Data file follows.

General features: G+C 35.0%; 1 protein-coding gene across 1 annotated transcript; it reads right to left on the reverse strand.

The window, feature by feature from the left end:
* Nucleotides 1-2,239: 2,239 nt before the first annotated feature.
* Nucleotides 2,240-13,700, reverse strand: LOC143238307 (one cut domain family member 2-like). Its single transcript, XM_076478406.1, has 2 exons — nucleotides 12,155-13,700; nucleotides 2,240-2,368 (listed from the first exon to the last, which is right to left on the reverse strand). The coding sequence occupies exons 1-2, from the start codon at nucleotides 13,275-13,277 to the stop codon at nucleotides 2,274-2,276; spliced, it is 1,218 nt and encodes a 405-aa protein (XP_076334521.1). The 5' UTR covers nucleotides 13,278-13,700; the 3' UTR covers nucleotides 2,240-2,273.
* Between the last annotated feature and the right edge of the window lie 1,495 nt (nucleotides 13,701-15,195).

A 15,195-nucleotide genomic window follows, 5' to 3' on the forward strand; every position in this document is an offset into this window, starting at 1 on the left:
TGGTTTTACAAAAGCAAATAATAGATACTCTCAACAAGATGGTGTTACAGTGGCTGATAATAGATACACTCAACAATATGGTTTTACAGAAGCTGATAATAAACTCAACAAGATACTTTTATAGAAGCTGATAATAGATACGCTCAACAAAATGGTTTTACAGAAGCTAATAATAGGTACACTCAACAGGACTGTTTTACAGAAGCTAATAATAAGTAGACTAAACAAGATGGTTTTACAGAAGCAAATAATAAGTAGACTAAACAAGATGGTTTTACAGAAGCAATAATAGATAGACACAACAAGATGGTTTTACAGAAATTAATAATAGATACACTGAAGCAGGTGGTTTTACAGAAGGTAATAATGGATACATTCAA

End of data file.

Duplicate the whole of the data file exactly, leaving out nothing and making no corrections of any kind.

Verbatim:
General features: G+C 35.0%; 1 protein-coding gene across 1 annotated transcript; it reads right to left on the reverse strand.

The window, feature by feature from the left end:
* Nucleotides 1-2,239: 2,239 nt before the first annotated feature.
* Nucleotides 2,240-13,700, reverse strand: LOC143238307 (one cut domain family member 2-like). Its single transcript, XM_076478406.1, has 2 exons — nucleotides 12,155-13,700; nucleotides 2,240-2,368 (listed from the first exon to the last, which is right to left on the reverse strand). The coding sequence occupies exons 1-2, from the start codon at nucleotides 13,275-13,277 to the stop codon at nucleotides 2,274-2,276; spliced, it is 1,218 nt and encodes a 405-aa protein (XP_076334521.1). The 5' UTR covers nucleotides 13,278-13,700; the 3' UTR covers nucleotides 2,240-2,273.
* Between the last annotated feature and the right edge of the window lie 1,495 nt (nucleotides 13,701-15,195).

A 15,195-nucleotide genomic window follows, 5' to 3' on the forward strand; every position in this document is an offset into this window, starting at 1 on the left:
TGGTTTTACAAAAGCAAATAATAGATACTCTCAACAAGATGGTGTTACAGTGGCTGATAATAGATACACTCAACAATATGGTTTTACAGAAGCTGATAATAAACTCAACAAGATACTTTTATAGAAGCTGATAATAGATACGCTCAACAAAATGGTTTTACAGAAGCTAATAATAGGTACACTCAACAGGACTGTTTTACAGAAGCTAATAATAAGTAGACTAAACAAGATGGTTTTACAGAAGCAAATAATAAGTAGACTAAACAAGATGGTTTTACAGAAGCAATAATAGATAGACACAACAAGATGGTTTTACAGAAATTAATAATAGATACACTGAAGCAGGTGGTTTTACAGAAGGTAATAATGGATACATTCAA